Triglycerides (mg/dL)        146.7 [+ or -] 79.6
Glucose (mg/dL)              119.3 [+ or -] 50.0
Creatinine (mg/dL)             0.9 [+ or -] 0.2
Uric acid (mg/dL)              5.7 [+ or -] 1.4
Leukocyte ([10.sup.3]/mL)      8.4 [+ or -] 2.5
Ejection fraction (%)         58.9 [+ or -] 9.4

                               Normal (n=44)       P value

IGF-1 levels (ng/mL)        84.76 [+ or -] 34.01    0,016
Total cholesterol (mg/dL)   199.9 [+ or -] 29.2     0.178
HDL cholesterol (mg/dL)      47.7 [+ or -] 10.4     0.018
LDL cholesterol (mg/dL)     126.5 [+ or -] 31.6     0.194
Triglycerides (mg/dL)       175.0 [+ or -] 87.2     0.162
Glucose (mg/dL)             123.4 [+ or -] 65.1     0.754
Creatinine (mg/dL)            0.8 [+ or -] 0.2      0.152
Uric acid (mg/dL)             5.6 [+ or -] 1.5      0.817
Leukocyte ([10.sup.3]/mL)     8.0 [+ or -] 1.7      0.382
Ejection fraction (%)        60.5 [+ or -] 6.7      0.716

TABLE 3. Logistic regression analysis of variables.

             B     S.E.    Wald      df        P     Exp (B)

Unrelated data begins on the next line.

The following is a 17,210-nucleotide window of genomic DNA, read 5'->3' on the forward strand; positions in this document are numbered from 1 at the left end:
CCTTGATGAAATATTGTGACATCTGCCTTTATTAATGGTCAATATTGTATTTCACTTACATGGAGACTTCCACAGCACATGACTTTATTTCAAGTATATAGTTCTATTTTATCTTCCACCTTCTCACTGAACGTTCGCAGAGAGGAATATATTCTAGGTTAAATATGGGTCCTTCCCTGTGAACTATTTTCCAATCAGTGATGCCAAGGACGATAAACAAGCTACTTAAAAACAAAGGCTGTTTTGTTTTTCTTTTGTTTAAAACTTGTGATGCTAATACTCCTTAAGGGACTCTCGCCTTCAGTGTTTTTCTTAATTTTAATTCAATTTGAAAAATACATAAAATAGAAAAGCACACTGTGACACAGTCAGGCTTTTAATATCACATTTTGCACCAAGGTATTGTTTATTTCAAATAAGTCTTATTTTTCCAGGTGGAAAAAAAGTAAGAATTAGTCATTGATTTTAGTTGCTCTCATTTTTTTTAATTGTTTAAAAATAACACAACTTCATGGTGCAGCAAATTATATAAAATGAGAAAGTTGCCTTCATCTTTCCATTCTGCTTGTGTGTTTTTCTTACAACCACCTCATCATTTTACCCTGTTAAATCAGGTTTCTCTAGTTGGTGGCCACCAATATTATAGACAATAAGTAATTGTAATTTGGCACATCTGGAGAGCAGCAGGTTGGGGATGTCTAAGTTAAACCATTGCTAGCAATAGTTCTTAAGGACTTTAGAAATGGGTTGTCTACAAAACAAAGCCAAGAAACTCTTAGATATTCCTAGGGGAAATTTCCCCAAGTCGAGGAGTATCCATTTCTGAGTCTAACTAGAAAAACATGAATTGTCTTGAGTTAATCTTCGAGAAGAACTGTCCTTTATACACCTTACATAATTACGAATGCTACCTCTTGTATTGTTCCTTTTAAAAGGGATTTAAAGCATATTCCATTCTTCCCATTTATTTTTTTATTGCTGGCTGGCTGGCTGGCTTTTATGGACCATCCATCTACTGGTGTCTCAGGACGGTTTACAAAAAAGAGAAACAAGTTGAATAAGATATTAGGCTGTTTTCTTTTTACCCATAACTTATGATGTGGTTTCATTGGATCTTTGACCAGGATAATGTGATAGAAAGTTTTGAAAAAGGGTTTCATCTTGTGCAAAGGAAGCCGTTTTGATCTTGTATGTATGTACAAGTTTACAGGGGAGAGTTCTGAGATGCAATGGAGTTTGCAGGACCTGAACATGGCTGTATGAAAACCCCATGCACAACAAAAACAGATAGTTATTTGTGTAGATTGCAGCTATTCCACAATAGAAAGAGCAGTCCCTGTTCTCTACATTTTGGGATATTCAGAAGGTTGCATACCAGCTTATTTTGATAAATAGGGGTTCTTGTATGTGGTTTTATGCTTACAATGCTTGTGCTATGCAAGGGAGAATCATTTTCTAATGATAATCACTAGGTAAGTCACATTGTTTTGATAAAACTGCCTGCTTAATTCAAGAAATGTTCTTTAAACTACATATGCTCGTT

Constant   0.23    0.241   0.91       1      0.034    1.26

                                             95.0% C.I. EXP (B)

             B     S.E.      p     Exp (B)   Lower    Upper

IGF-1      0.02    0.01    0.02     1.02     1.00     1.03
HDL        -0.07   0.03    0.016    0.93     0.88     0.99

TABLE 4. Correlations between disease
severity and IGF-1 levels.

Disease severity     n (%)         IGF-1 (ng/mL)       p value

Class 1             8 (20)     100.19 [+ or -] 38.87
Class 2             9 (22.5)    75.08 [+ or -] 25.96     0.102
Class 3             6 (15)     120.25 [+ or -] 37.7
Class 4            17 (42.5)   128.64 [+ or -] 68.5
Diffuse            23 (57.5)     95.6 [+ or -] 37.34
Focal              17 (42.5)   128.64 [+ or -] 68.5     0.085
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Author:Akturk, Ibrahim Faruk; Biyik, Ismail; Yalcin, Ahmet Arif; Isiksacan, Nilgun; Celik, Omer; Ozturk, De
Publication:Bosnian Journal of Basic Medical Sciences
Article Type:Report
Geographic Code:4EXBO
Date:Nov 1, 2014